The storage service provider (SSP) market has developed from a small, obscure niche into one of the most analyzed segments in the storage industry. According to IDC, worldwide spending in this market will increase at a staggering compound annual growth rate (CAGR) of 134 percent, from $153 million in 2000 to $10.7 billion in 2005. Despite this growth, IDC warns players in this space must use caution to avoid pitfalls.
“The storage service provider market has entered a critical phase in its development,” said Doug Chandler, manager for IDC’s Storage and Data Management Services program. “With the start-up stage over, SSPs must demonstrate their viability to potential and current investors and concentrate on market validation. Over the next 6 to 12 months, it will be critical to this market that the SSP model becomes more widely accepted by paying customers, regardless of which SSPs become market leaders.”
Much like the entire IT industry, IDC believes the SSP market is in a state of flux, buffeted by shifts in customer wants and needs, investor tendencies, technology supplier strategies, new and untested technologies, and the continuing primacy of the Internet in driving industry development. “The success of the SSP market will be closely tied to the success of the Internet datacenter, Web hosting, and other firms that, as partners, will drive much of the storage-on-demand business in the next 12 to 24 months,” Chandler said.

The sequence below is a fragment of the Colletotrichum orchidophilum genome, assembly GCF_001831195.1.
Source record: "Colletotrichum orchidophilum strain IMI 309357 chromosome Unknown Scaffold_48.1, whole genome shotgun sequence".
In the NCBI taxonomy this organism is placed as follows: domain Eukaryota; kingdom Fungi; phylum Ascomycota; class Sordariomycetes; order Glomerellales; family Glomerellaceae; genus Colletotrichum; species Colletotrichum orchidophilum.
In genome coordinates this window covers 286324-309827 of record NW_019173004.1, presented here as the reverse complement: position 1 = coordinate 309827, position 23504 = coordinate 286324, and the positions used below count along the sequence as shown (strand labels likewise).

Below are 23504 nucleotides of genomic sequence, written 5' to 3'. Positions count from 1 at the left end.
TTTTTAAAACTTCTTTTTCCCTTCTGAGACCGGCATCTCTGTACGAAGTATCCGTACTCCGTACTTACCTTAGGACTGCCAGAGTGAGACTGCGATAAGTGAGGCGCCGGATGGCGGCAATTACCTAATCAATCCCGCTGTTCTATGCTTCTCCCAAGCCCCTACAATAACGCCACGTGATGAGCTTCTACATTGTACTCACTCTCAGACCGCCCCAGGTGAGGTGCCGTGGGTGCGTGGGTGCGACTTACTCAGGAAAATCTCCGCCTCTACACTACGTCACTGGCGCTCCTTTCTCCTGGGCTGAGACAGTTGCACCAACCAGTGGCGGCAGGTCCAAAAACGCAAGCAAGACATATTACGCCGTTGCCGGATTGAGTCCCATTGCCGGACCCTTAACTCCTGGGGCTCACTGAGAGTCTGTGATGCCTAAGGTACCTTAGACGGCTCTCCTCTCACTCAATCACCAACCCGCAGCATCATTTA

Aside from economic issues, IDC believes other pitfalls confront SSP players. Data sensitivity is one of them. “Customers want to outsource many of the mundane details of storage strategy, implementation, and management, yet they don’t want to turn over their data. This paradoxical behavior could hamper many SSPs,” Chandler said. To this extent, IDC believes SSPs must offer undeniably clear advantage regarding efficiency, performance, availability, security, cost savings and time to market.